Raw Lab Created Ruby, Sapphires and Emerald
Grown in a high tech lab in fascinating process, these gems are the exact same material as natural sapphire. Yet they cost a fraction of natural stones and the environmental impact to produce them is vastly less than traditionally mined gems.
A synthetic gem material is one that is made in a laboratory, but which shares virtually all chemical, optical, and physical characteristics of its natural mineral counterpart.
Some gemstones are very rare, since they don't occur as frequently in nature as other varieties. They can also be more difficult to extract from the Earth, which makes them harder to obtain. Mining stones that are difficult to find uses more resources and takes more exploratory searching which are both hard on the environment. So the rarity and toll on the Earth tends to make these kinds of gemstones much more expensive than more abundant varieties. That's why lab-created gemstones make a great alternative.
Lab created gem crystals have been manufactured since the late 1800s. The first success was producing synthetic ruby of faceting quality. Lab grown crystals were used for gemstones, but also in industrial applications, such as communications and laser technology, microelectronics, and abrasives.
Diamond, emerald, and corundum are favorite lab-created stones. Sapphires and Rubies are both corundum, but the change in color is due to different trace minerals when the crystal is forming. This is one reason natural sapphires come in a wide range of tones.
Stones created in a lab are chemically, physically and optically identical to those mined underground — and have many advantages over a natural stone. The created gemstones are not imitations; they are the real minerals in every way except the elapsed time and location of their growth.
Natural Sapphire Crystals
In the United States, the Federal Trade Commission requires that any gem material produced in a laboratory be described in a way that leaves no doubt about its origin. It is considered to be a deceptive practice if synthetic gem material is not clearly disclosed to the consumer. There are also a number of industry organizations such as the American Gem Trade Association (AGTA) that have formulated specific guidelines regarding the disclosure of synthetic gems at the time of sale.
During the last century, researchers have developed a number of different ways to create synthetic gem materials in the laboratory. Most of these methods fall into two major categories – melt or solution.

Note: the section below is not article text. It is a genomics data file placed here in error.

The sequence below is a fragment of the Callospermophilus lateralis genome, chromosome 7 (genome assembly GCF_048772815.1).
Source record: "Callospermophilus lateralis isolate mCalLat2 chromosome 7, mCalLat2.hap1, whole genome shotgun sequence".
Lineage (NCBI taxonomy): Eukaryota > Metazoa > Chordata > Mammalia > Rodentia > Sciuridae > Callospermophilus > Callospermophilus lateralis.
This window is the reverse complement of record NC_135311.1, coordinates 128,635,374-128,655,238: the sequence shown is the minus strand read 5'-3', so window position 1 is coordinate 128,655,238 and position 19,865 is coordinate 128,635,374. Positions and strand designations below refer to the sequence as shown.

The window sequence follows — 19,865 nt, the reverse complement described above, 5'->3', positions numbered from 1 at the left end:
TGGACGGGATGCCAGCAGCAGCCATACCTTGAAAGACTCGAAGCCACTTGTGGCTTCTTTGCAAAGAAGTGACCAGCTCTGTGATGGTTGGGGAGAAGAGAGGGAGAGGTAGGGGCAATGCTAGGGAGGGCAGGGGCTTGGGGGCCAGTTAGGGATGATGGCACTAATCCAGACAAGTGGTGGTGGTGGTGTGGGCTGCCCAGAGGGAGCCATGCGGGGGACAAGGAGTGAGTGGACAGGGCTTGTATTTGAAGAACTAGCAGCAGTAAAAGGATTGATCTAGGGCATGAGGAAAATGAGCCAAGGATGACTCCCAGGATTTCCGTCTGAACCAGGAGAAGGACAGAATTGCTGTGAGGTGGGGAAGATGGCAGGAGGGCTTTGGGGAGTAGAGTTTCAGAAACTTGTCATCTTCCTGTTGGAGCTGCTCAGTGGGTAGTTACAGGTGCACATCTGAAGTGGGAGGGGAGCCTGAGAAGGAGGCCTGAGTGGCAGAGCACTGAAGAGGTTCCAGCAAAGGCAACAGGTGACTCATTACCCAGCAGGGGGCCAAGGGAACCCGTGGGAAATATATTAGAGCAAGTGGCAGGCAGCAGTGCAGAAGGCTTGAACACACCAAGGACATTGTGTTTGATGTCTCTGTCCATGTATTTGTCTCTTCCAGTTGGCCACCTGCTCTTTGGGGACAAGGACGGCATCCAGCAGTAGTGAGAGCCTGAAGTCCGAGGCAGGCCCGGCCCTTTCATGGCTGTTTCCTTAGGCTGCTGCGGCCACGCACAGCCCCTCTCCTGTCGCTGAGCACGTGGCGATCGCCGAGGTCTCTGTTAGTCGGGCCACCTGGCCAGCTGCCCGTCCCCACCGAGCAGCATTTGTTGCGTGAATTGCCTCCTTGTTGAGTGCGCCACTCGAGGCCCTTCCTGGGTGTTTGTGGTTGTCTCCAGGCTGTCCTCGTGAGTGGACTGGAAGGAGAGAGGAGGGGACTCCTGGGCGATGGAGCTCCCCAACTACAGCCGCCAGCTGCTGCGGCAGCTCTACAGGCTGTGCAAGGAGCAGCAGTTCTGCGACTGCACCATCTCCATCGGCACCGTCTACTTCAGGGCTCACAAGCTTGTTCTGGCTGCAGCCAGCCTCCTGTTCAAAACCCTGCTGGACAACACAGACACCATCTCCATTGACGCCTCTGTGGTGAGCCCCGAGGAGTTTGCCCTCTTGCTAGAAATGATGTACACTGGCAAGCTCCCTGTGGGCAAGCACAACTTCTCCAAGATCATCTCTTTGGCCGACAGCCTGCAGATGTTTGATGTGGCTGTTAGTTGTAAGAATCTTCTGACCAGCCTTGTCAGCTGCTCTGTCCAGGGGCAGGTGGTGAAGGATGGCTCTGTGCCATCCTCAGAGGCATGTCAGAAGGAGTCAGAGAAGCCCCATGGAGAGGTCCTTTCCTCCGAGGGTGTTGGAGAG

In melt processes, the chemical composition of melt is the same as the composition of the resulting crystal. The first commercially successful synthetic gems of this type of process were created by Flame Fusion. This process involves dropping finely ground chemicals through a high-temperature flame, where they melt and fall onto a rotating pedestal. This action produces a synthetic crystal.
The crystal still needs to be cut, faceted and polished the way a natural gem does, and in this respect there is no difference between the two. Skilled cutting is an important part of the beauty and sparkle of any stone.
There is another melt process called Crystal Pulling. Here, nutrients are melted in a crucible and the synthetic crystal grows from a seed that is dipped into the melt, and then slowly pulled away from the melt as it grows. The only difference in these two types of melt process is the way the mineral it is formed.
In Solution processes, the solution has a different chemical composition than that of the resulting crystal. Constituents are dissolved in the solution or melt at high temperature, and the crystal forms initially on a seed crystal as the melt temperature is lowered.
One set of techniques in this process is called Flux Growth. Flux is a solid material that, when melted, dissolves other materials in the same way that water dissolves sugar. As the dissolved chemical solution gradually cools, synthetic crystals form.
Growing a synthetic gem by the flux method requires patience and a significant financial investment. Crystal growth can take up to a year, and the equipment is very expensive. But the results are well worth the time and effort.
There is another technique called Hydrothermal Growth. Like the flux process, the hydrothermal growth process is slow and expensive. But it’s the only method for successfully growing synthetic quartz.
This process requires heat and pressure and imitates the conditions deep in the earth that resulted in the formation of natural gems. Nutrients are dissolved in a water solution, and then synthetic crystals form as the solution cools in a specially designed chamber under great pressure. This is the closest process to the natural formation of gem minerals, but also one of the more difficult to produce. The pressure is necessary to form certain types of crystals, such as diamond.